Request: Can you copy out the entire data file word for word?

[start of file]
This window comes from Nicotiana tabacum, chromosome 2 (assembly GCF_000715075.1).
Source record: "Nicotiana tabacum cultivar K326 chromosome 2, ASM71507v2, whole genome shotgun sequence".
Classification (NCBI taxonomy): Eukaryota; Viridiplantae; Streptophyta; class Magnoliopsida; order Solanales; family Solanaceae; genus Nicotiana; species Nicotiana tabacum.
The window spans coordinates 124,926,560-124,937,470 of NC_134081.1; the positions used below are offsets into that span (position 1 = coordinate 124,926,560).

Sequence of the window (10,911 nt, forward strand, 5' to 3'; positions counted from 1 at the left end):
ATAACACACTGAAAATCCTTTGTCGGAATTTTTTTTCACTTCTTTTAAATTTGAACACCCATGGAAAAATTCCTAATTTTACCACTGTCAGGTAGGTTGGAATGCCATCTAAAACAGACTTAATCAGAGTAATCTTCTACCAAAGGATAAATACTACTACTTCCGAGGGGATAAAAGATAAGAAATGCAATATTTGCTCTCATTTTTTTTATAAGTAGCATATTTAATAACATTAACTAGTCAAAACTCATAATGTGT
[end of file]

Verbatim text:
This window comes from Nicotiana tabacum, chromosome 2 (assembly GCF_000715075.1).
Source record: "Nicotiana tabacum cultivar K326 chromosome 2, ASM71507v2, whole genome shotgun sequence".
Classification (NCBI taxonomy): Eukaryota; Viridiplantae; Streptophyta; class Magnoliopsida; order Solanales; family Solanaceae; genus Nicotiana; species Nicotiana tabacum.
The window spans coordinates 124,926,560-124,937,470 of NC_134081.1; the positions used below are offsets into that span (position 1 = coordinate 124,926,560).

Sequence of the window (10,911 nt, forward strand, 5' to 3'; positions counted from 1 at the left end):
ATAACACACTGAAAATCCTTTGTCGGAATTTTTTTTCACTTCTTTTAAATTTGAACACCCATGGAAAAATTCCTAATTTTACCACTGTCAGGTAGGTTGGAATGCCATCTAAAACAGACTTAATCAGAGTAATCTTCTACCAAAGGATAAATACTACTACTTCCGAGGGGATAAAAGATAAGAAATGCAATATTTGCTCTCATTTTTTTTATAAGTAGCATATTTAATAACATTAACTAGTCAAAACTCATAATGTGT